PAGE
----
*This post was originally published on Bekcer’s Insights of Early Learnig Blog.

How do you work and learn best?

Do you sit, stand, or lay? Do you use a desk? A chair? Or, do you plop down and get comfy in your bed or on the couch with a good book or device in hand? Does your preference change day to day based upon the specific situation? Does your mood ever influence these decisions?

Yes?

No?

There are no “right” answers!

Early childhood educators across the nation are transforming their classrooms into flexible, student-centered spaces to support the diverse learning styles, preferences, and needs of 21st-century learners.

Flexible seating is far more than a fad! It empowers students to make decisions about how they learn best and its effectiveness is grounded in scholarly research. Speaking from personal experience, it truly does leverage learning by helping to equip our future workforce with the critical thinking, creativity, communication, collaboration, and citizenship skills needed to thrive in tomorrow’s world. And early learners, especially, need opportunities to move and think freely throughout their day.

Here are three quick tips for facilitating flexible seating in your early learning classroom:

1) Change Your Classroom, Change Your Practice

The coolest, shiniest, new piece of flexible furniture won’t magically convert your classroom into an optimal flexible learning environment unless you make a mental shift in your classroom practices also. Instead of being a “sage on the stage” you must be a “guide on the side,” providing students with more voice and choice in how and what they learn to foster student agency.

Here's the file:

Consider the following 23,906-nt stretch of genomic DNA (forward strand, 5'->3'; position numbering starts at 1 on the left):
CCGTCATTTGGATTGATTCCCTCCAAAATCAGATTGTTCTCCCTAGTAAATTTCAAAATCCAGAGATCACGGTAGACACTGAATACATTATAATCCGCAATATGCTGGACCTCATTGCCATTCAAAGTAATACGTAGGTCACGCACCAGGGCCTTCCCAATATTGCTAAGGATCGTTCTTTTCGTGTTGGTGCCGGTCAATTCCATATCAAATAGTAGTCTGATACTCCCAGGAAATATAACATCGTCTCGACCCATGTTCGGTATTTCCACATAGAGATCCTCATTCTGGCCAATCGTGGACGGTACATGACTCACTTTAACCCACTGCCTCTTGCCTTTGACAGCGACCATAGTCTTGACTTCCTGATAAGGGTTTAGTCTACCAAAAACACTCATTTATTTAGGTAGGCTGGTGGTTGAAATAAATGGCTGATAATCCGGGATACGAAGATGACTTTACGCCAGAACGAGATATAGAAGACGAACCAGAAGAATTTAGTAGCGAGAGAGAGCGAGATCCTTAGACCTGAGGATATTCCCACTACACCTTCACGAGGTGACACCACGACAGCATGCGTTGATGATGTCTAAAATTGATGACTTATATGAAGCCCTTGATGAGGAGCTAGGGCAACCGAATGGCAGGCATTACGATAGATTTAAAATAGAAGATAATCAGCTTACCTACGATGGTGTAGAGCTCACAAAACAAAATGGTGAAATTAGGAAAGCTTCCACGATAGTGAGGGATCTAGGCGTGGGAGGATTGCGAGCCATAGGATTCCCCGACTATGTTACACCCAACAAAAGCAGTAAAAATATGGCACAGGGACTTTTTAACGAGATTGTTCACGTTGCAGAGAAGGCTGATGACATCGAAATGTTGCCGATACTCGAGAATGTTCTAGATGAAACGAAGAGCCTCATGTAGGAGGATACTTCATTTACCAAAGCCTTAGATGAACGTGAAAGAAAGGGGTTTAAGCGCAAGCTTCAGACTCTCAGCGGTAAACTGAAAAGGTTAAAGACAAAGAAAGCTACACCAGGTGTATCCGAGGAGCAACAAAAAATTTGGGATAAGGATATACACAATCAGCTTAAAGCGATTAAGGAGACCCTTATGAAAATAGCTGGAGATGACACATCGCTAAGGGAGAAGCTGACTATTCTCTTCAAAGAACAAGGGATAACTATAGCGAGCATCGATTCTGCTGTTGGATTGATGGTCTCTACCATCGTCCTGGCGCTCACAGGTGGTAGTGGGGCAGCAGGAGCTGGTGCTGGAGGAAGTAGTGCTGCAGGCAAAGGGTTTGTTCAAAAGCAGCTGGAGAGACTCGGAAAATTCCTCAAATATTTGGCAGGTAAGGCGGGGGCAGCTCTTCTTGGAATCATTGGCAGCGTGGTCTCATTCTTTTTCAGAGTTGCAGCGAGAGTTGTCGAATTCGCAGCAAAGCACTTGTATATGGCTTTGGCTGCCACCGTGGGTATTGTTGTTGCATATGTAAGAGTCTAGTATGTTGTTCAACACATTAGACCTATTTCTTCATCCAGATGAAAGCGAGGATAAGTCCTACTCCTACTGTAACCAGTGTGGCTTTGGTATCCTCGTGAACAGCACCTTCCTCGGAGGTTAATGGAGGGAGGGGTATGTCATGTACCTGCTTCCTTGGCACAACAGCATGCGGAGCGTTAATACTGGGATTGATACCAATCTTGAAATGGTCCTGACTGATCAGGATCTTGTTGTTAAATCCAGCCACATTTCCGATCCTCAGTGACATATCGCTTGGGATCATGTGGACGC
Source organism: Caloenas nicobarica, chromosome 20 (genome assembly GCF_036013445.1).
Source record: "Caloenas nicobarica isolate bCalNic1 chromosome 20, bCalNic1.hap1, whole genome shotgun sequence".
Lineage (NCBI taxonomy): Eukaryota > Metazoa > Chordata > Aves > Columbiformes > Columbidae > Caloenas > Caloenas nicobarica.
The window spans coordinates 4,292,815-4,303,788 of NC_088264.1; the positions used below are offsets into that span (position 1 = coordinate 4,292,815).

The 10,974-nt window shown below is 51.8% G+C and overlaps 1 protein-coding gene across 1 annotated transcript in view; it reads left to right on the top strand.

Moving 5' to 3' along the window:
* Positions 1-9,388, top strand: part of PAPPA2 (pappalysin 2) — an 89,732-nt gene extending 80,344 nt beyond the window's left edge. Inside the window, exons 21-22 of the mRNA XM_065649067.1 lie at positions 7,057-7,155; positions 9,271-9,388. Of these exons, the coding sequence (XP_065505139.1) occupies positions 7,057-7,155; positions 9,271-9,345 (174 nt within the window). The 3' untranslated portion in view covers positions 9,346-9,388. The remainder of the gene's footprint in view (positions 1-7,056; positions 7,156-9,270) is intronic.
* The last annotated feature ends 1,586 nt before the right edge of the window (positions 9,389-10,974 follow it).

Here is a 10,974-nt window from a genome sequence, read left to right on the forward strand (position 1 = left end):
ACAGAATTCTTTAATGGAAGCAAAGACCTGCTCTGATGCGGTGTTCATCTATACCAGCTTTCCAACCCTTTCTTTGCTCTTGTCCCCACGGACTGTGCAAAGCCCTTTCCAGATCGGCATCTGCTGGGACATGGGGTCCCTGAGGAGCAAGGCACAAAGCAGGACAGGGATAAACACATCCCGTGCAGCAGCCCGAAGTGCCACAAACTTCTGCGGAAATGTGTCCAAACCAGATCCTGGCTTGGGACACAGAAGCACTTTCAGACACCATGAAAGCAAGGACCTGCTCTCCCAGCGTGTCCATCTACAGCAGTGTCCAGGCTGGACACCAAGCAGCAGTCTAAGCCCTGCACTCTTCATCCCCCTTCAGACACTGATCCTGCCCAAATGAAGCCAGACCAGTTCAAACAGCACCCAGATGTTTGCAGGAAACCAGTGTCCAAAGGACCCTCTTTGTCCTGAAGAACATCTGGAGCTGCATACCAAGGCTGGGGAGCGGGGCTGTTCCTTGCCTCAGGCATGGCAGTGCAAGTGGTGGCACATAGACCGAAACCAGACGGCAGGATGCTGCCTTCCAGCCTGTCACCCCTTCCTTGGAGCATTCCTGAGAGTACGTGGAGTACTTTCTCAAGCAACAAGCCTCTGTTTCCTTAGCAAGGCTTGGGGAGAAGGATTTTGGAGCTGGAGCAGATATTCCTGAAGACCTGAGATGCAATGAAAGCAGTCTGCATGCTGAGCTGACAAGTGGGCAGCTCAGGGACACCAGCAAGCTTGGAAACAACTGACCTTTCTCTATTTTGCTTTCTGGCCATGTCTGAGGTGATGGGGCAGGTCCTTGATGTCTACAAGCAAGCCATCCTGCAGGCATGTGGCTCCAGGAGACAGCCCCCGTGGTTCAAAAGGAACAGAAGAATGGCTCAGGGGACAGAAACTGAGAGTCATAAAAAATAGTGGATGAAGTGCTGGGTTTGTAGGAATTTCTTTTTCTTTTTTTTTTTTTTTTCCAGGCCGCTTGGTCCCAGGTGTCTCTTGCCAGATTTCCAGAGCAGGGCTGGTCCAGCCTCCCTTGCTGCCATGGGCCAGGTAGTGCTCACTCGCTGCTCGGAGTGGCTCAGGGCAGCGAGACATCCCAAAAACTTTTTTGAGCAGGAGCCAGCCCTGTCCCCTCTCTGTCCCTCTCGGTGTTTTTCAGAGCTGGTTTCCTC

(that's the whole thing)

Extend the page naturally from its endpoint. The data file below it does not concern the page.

2) Flexible NOT Free-for-All

Flexible seating does NOT mean that you have to relinquish all structure and embrace chaos. Kids need to feel safe and secure. Modeling rules/routines for how to use each flexible seating option is a must! Teach and reteach the expectations throughout the year. Post photographs of students using the new furniture in appropriate ways for quick, visual reference. If preferred, create flexible seating rotation charts. Or, employ the logical consequence that if they abuse it, they (kindly) lose it. Students need to understand that the freedom they are being given is a privilege; one to enjoy and respect!

3) One Seat Does Not Fit All

Students need a variety of flexible seating options! Are your students fighting over the same spot? Consider purchasing, crowdfunding, or treasure hunting through thrift stores for comfortable items of all shapes and sizes to accommodate both independent and collaborative work. And remember, sometimes the best option for a student might be no seat at all! So, declutter some counter spaces of differing heights and let the kids have at it. As long as they’re engaged, does it really matter if they’re sitting or standing?

If your classroom is in need of a little refurbishing, here are eight of Becker’s flexible seating options that I’ve added to my wish list! What’s on yours?

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